Country Risk Rating

Political and economic uncertainties and an occasionally difficult business environment can affect corporate payment behavior. Corporate default probability is appreciable. - Source: Coface

Business Climate Rating

The business environment is mediocre. The availability and the reliability of corporate financial information vary widely. Debt collection can sometimes be difficult. The institutional framework has a few troublesome weaknesses. Intercompany transactions run appreciable risks in the unstable, largely inefficient environments rated B.


  • Natural, agricultural, energy and mineral resources
  • Improvement in the business environment
  • Education level higher than the regional average
  • Return of the country onto business market


  • Weakened current account
  • Dependency on agricultural commodity prices
  • Sticky inflation
  • Bottlenecks in infrastructure 

Current Trends

Economy has Resurged from Economic Recession

After contracting in 2016, the Argentinian economy rebounded in 2017. Both household consumption and gross fixed investments increased strongly. On the supply side, growth has affected all sectors. The construction sector has been the largest contributor, up 9.7% year-over-year (GA), essentially supported by increasing public investment. Agriculture, transport, and communication and financial intermediation have also recorded strong results, reaching respective peaks of 4.9%, 4% and 4.4% during the same period.

The success of the ruling coalition (center-right Cambiemos) in the midterm elections of October 2017 is expected to further boost business confidence in 2018, improving prospects for private investments, with GDP growth expected to pick up over the next year. It is worth noting, however, that inflation remains a concern: while it slowed, the target range of 12-17% established for 2017 by monetary authorities has not been reached. In response, the central bank has implemented a tightening monetary cycle to try to accelerate the disinflation process. The unemployment rate eased from a peak of 9.3% in the first quarter of 2016 to 8.7% in the second quarter of 2017. The recovery of the job market should gain further strength this year, supported by the further consolidation of activity growth.

Twin Deficits Still a Point of Concern

The government attained the primary fiscal target of 4.2% of GDP in 2017. However, this fiscal outcome was highly supported by resources obtained from tax amnesty – a one-time source of funds. This scenario is unlikely to repeat itself in 2018, especially given that the following target requires a tighter fiscal discipline (3.2% of GDP). Following its strong victory in the midterm elections, the government is now set to reduce the fiscal support that has contributed to the rebound in activity. Policymakers will now focus on fiscal reforms to narrow the budget deficit (containing social and pension spending growth). The government has defended the establishment of a cap to the real growth of provincial and federal primary expenditures to zero.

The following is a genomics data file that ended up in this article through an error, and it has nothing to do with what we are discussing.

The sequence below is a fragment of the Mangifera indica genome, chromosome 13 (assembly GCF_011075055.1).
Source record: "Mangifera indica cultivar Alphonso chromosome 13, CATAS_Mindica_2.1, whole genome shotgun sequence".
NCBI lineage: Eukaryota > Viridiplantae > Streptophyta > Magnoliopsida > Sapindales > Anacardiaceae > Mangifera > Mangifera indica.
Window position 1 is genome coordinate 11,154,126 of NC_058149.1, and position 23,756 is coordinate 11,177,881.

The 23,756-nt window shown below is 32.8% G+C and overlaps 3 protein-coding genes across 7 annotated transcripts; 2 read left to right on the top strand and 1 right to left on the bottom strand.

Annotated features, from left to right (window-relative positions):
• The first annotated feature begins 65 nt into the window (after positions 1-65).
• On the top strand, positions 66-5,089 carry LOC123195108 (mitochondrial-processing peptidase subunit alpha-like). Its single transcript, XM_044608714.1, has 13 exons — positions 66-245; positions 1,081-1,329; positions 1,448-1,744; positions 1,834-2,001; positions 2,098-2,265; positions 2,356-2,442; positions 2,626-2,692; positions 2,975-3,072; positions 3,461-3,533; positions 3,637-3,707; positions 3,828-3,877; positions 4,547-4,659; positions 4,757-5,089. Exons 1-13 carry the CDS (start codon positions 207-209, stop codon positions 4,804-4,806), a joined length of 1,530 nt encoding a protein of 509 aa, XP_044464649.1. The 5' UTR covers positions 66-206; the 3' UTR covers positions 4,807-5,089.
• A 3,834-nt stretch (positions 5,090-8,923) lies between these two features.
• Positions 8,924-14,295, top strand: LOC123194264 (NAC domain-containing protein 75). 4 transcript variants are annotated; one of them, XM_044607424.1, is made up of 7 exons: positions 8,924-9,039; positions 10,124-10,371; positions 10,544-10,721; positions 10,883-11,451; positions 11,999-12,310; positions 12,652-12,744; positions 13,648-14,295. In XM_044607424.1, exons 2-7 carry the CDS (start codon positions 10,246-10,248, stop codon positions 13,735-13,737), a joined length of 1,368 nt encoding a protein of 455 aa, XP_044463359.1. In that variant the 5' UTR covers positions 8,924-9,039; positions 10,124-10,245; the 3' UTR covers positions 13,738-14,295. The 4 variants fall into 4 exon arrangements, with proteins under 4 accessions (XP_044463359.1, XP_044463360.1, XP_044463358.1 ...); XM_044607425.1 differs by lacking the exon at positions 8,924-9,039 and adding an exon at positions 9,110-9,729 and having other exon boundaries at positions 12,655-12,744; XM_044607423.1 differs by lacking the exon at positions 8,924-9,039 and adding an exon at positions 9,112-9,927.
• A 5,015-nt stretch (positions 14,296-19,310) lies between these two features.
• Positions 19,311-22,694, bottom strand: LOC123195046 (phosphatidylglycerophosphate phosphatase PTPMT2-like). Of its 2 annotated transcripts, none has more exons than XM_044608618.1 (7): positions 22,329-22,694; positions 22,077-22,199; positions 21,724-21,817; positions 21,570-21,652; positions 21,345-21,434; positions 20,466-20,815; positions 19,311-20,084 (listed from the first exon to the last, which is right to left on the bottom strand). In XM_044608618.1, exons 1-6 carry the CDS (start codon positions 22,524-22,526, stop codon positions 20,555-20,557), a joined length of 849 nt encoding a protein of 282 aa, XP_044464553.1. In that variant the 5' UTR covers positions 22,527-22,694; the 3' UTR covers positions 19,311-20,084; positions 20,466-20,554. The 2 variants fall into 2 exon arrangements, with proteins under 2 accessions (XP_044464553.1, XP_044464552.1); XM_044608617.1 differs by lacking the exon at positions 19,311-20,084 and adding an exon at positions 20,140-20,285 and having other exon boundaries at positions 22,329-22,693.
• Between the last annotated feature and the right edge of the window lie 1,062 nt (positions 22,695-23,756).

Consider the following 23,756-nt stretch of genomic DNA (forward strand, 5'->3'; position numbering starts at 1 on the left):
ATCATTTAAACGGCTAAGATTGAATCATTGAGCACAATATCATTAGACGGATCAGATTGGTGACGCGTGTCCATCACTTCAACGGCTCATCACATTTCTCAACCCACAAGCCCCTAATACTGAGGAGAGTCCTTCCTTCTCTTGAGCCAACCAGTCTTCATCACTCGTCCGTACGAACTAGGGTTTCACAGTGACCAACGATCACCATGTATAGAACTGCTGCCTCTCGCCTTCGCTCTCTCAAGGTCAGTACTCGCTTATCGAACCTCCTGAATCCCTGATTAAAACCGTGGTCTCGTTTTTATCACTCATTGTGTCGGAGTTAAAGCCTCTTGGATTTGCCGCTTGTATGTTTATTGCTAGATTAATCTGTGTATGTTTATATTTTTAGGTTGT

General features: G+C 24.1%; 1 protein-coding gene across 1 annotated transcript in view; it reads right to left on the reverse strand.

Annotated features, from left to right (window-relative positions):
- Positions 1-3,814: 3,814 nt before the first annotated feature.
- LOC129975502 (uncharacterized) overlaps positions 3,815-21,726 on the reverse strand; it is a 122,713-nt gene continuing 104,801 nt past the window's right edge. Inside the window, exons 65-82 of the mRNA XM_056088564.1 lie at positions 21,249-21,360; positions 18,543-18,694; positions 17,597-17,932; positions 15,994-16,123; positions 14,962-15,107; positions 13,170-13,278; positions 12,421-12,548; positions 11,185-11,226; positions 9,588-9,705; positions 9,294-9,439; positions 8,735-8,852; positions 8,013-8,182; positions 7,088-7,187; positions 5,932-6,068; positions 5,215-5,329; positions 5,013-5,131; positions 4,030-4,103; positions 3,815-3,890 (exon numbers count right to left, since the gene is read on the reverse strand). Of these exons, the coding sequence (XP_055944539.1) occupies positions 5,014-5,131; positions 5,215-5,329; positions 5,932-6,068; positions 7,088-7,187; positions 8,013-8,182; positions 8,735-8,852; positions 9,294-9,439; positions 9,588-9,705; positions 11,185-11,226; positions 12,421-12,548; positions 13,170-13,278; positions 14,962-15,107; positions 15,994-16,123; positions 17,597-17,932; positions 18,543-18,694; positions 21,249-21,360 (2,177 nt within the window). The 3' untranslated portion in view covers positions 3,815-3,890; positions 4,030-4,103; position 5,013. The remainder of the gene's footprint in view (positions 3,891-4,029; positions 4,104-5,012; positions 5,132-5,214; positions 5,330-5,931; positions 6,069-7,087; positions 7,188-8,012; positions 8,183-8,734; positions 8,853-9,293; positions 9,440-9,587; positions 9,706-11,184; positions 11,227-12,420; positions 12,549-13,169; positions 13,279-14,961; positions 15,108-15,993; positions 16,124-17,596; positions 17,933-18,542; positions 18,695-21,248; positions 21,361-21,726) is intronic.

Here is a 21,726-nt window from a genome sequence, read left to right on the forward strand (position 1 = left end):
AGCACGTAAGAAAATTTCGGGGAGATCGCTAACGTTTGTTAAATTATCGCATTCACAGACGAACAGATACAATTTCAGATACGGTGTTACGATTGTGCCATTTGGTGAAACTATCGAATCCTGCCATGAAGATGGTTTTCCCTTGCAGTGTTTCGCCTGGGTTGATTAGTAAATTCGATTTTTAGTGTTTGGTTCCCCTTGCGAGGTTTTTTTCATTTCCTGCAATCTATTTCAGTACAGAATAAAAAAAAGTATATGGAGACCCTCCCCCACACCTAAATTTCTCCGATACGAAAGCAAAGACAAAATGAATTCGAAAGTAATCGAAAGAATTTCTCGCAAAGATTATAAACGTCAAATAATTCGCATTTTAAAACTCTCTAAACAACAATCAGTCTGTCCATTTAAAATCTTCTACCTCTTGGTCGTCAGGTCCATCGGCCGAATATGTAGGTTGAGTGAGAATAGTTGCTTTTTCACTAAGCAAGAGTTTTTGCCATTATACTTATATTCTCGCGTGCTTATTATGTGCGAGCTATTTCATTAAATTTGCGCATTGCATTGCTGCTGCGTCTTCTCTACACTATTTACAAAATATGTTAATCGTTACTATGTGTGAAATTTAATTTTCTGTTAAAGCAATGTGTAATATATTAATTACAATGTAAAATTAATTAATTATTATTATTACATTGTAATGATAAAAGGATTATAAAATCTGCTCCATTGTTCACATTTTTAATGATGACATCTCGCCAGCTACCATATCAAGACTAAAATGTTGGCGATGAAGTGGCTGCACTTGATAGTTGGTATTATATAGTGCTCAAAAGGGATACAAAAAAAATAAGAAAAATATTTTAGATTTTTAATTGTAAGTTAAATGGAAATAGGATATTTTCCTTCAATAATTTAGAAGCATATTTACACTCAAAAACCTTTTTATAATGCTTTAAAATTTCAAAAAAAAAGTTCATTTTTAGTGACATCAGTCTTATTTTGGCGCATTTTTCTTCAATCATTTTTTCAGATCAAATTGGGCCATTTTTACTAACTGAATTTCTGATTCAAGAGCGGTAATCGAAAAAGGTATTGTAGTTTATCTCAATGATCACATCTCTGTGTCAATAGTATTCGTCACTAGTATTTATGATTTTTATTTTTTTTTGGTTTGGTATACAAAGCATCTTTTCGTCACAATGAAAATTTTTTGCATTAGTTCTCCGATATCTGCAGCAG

During the same period, the current account deficit has widened, driven by the increase in domestic demand. While imports grew by 12% year-on-year during the first ten months of 2017, exports rose by 0.7% in the same period. The larger trade and current deficits have been so far predominantly financed by debt issuance abroad, as foreign direct investment remains weak (roughly 1% of GDP). Hence, the rising external vulnerability together with the still high inflation may cause a further weakening of the Argentinean Peso. A sharp rise of the US dollar would certainly take a toll on climbing foreign currency debt.

A Strong Showing for Cambiemos in Midterm Elections, though a Majority in Congress Was Not Reached

Argentina held midterm elections in October 2017, with the dispute that renewed one third of the Senate and half of the Lower House being seen as a preview of the 2019 presidential race. President Mauricio Macri of the center-right Cambiemos coalition assured an impressive showing at the elections (including the five most populous cities). The ruling coalition raised its nationwide vote share from the 2015 presidential elections and obtained over 40% of the national vote in both legislative houses. In the Senate, it gained an additional nine seats, taking its total to 24 (out of 72), and in the Lower House it gained an additional 21 seats, taking its total to 107 (out of 257).

Although an absolute majority was not achieved, the outcome left the fragmented opposition in disarray and without any strong leader (former President Cristina Kirchner came in second only in the race for a Senate seat in Buenos Aires). The result has strengthened President Macri’s governability, which is critical to moving forward with his reform agenda, which consists of three pillars: reducing fiscal deficit, inflation and tax burden; reinvigorating job market and assuring a sustainable social security system; and institutional reforms (such as the electoral and judicial institutions). Despite the need to reach consensus with the opposition to pass the reforms, the government should benefit from a proposed schedule of gradual implementation, its increased political capital and a fragmented opposition. Indeed, the government has so far moved quickly, and sent its tax and labor reforms to Congress a few weeks after the legislative elections.


Coface (01/2018)